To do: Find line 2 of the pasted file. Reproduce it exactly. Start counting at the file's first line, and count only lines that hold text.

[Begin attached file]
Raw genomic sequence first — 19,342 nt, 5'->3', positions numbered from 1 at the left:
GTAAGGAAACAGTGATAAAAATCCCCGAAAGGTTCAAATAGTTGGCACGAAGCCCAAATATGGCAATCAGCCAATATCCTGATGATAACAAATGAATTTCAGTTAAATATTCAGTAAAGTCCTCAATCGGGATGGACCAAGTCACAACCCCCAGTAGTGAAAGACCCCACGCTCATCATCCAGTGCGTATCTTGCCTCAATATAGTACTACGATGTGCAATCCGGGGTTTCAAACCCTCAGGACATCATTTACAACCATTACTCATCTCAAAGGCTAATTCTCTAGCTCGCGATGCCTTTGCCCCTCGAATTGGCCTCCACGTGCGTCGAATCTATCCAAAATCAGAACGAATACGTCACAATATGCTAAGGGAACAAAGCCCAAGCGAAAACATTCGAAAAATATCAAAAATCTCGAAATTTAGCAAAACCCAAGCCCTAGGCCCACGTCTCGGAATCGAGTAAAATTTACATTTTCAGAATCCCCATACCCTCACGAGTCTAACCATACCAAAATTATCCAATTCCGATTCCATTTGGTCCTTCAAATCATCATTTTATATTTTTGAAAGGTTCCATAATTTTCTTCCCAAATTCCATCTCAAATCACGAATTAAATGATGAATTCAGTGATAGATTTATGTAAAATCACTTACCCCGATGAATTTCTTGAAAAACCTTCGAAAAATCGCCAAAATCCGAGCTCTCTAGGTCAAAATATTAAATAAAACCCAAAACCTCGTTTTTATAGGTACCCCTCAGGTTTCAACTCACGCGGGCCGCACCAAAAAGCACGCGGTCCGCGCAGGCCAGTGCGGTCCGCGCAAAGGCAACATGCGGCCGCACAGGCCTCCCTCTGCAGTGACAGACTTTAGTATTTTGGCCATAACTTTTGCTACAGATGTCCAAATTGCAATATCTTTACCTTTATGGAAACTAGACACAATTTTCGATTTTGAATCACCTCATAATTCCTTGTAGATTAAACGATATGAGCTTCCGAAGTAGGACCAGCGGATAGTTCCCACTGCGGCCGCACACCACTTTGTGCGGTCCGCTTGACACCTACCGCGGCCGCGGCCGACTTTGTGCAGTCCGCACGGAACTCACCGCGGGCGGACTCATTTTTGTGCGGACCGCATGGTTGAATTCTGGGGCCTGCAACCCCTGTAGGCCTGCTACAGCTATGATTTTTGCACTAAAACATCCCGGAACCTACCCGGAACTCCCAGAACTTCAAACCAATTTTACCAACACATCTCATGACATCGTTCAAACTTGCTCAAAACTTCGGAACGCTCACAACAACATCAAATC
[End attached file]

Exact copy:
GTAAGGAAACAGTGATAAAAATCCCCGAAAGGTTCAAATAGTTGGCACGAAGCCCAAATATGGCAATCAGCCAATATCCTGATGATAACAAATGAATTTCAGTTAAATATTCAGTAAAGTCCTCAATCGGGATGGACCAAGTCACAACCCCCAGTAGTGAAAGACCCCACGCTCATCATCCAGTGCGTATCTTGCCTCAATATAGTACTACGATGTGCAATCCGGGGTTTCAAACCCTCAGGACATCATTTACAACCATTACTCATCTCAAAGGCTAATTCTCTAGCTCGCGATGCCTTTGCCCCTCGAATTGGCCTCCACGTGCGTCGAATCTATCCAAAATCAGAACGAATACGTCACAATATGCTAAGGGAACAAAGCCCAAGCGAAAACATTCGAAAAATATCAAAAATCTCGAAATTTAGCAAAACCCAAGCCCTAGGCCCACGTCTCGGAATCGAGTAAAATTTACATTTTCAGAATCCCCATACCCTCACGAGTCTAACCATACCAAAATTATCCAATTCCGATTCCATTTGGTCCTTCAAATCATCATTTTATATTTTTGAAAGGTTCCATAATTTTCTTCCCAAATTCCATCTCAAATCACGAATTAAATGATGAATTCAGTGATAGATTTATGTAAAATCACTTACCCCGATGAATTTCTTGAAAAACCTTCGAAAAATCGCCAAAATCCGAGCTCTCTAGGTCAAAATATTAAATAAAACCCAAAACCTCGTTTTTATAGGTACCCCTCAGGTTTCAACTCACGCGGGCCGCACCAAAAAGCACGCGGTCCGCGCAGGCCAGTGCGGTCCGCGCAAAGGCAACATGCGGCCGCACAGGCCTCCCTCTGCAGTGACAGACTTTAGTATTTTGGCCATAACTTTTGCTACAGATGTCCAAATTGCAATATCTTTACCTTTATGGAAACTAGACACAATTTTCGATTTTGAATCACCTCATAATTCCTTGTAGATTAAACGATATGAGCTTCCGAAGTAGGACCAGCGGATAGTTCCCACTGCGGCCGCACACCACTTTGTGCGGTCCGCTTGACACCTACCGCGGCCGCGGCCGACTTTGTGCAGTCCGCACGGAACTCACCGCGGGCGGACTCATTTTTGTGCGGACCGCATGGTTGAATTCTGGGGCCTGCAACCCCTGTAGGCCTGCTACAGCTATGATTTTTGCACTAAAACATCCCGGAACCTACCCGGAACTCCCAGAACTTCAAACCAATTTTACCAACACATCTCATGACATCGTTCAAACTTGCTCAAAACTTCGGAACGCTCACAACAACATCAAATC